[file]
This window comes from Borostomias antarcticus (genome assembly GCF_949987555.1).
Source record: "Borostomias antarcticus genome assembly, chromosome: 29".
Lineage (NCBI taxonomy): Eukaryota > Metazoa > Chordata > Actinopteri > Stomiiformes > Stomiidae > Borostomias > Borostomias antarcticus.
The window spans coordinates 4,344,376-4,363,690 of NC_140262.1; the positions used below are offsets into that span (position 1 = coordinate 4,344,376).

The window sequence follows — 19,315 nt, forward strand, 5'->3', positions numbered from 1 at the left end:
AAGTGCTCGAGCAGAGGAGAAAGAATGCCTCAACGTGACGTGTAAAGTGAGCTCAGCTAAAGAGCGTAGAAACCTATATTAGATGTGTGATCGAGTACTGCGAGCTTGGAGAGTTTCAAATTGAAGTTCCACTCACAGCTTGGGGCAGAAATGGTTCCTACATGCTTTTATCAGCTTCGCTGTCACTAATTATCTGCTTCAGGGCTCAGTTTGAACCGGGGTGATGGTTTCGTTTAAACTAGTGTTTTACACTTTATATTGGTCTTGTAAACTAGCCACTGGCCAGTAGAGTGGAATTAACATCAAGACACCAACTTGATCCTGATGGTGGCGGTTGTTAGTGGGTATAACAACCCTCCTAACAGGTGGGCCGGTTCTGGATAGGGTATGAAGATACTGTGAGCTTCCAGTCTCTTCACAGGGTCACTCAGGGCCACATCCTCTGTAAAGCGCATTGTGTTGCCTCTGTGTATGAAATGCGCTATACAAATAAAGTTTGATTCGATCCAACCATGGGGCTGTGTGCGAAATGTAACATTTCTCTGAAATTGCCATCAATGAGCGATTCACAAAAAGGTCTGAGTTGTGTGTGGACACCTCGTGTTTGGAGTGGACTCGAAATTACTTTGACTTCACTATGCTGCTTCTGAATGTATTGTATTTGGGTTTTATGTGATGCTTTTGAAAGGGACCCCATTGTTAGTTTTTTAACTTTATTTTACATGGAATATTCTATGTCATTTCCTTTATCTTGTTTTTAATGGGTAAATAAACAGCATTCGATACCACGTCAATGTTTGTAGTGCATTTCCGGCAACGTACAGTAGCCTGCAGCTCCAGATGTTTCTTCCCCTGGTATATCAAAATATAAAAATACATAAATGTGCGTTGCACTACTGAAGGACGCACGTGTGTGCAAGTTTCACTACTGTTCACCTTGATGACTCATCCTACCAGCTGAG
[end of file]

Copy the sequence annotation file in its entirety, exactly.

This window comes from Borostomias antarcticus (genome assembly GCF_949987555.1).
Source record: "Borostomias antarcticus genome assembly, chromosome: 29".
Lineage (NCBI taxonomy): Eukaryota > Metazoa > Chordata > Actinopteri > Stomiiformes > Stomiidae > Borostomias > Borostomias antarcticus.
The window spans coordinates 4,344,376-4,363,690 of NC_140262.1; the positions used below are offsets into that span (position 1 = coordinate 4,344,376).

The window sequence follows — 19,315 nt, forward strand, 5'->3', positions numbered from 1 at the left end:
AAGTGCTCGAGCAGAGGAGAAAGAATGCCTCAACGTGACGTGTAAAGTGAGCTCAGCTAAAGAGCGTAGAAACCTATATTAGATGTGTGATCGAGTACTGCGAGCTTGGAGAGTTTCAAATTGAAGTTCCACTCACAGCTTGGGGCAGAAATGGTTCCTACATGCTTTTATCAGCTTCGCTGTCACTAATTATCTGCTTCAGGGCTCAGTTTGAACCGGGGTGATGGTTTCGTTTAAACTAGTGTTTTACACTTTATATTGGTCTTGTAAACTAGCCACTGGCCAGTAGAGTGGAATTAACATCAAGACACCAACTTGATCCTGATGGTGGCGGTTGTTAGTGGGTATAACAACCCTCCTAACAGGTGGGCCGGTTCTGGATAGGGTATGAAGATACTGTGAGCTTCCAGTCTCTTCACAGGGTCACTCAGGGCCACATCCTCTGTAAAGCGCATTGTGTTGCCTCTGTGTATGAAATGCGCTATACAAATAAAGTTTGATTCGATCCAACCATGGGGCTGTGTGCGAAATGTAACATTTCTCTGAAATTGCCATCAATGAGCGATTCACAAAAAGGTCTGAGTTGTGTGTGGACACCTCGTGTTTGGAGTGGACTCGAAATTACTTTGACTTCACTATGCTGCTTCTGAATGTATTGTATTTGGGTTTTATGTGATGCTTTTGAAAGGGACCCCATTGTTAGTTTTTTAACTTTATTTTACATGGAATATTCTATGTCATTTCCTTTATCTTGTTTTTAATGGGTAAATAAACAGCATTCGATACCACGTCAATGTTTGTAGTGCATTTCCGGCAACGTACAGTAGCCTGCAGCTCCAGATGTTTCTTCCCCTGGTATATCAAAATATAAAAATACATAAATGTGCGTTGCACTACTGAAGGACGCACGTGTGTGCAAGTTTCACTACTGTTCACCTTGATGACTCATCCTACCAGCTGAG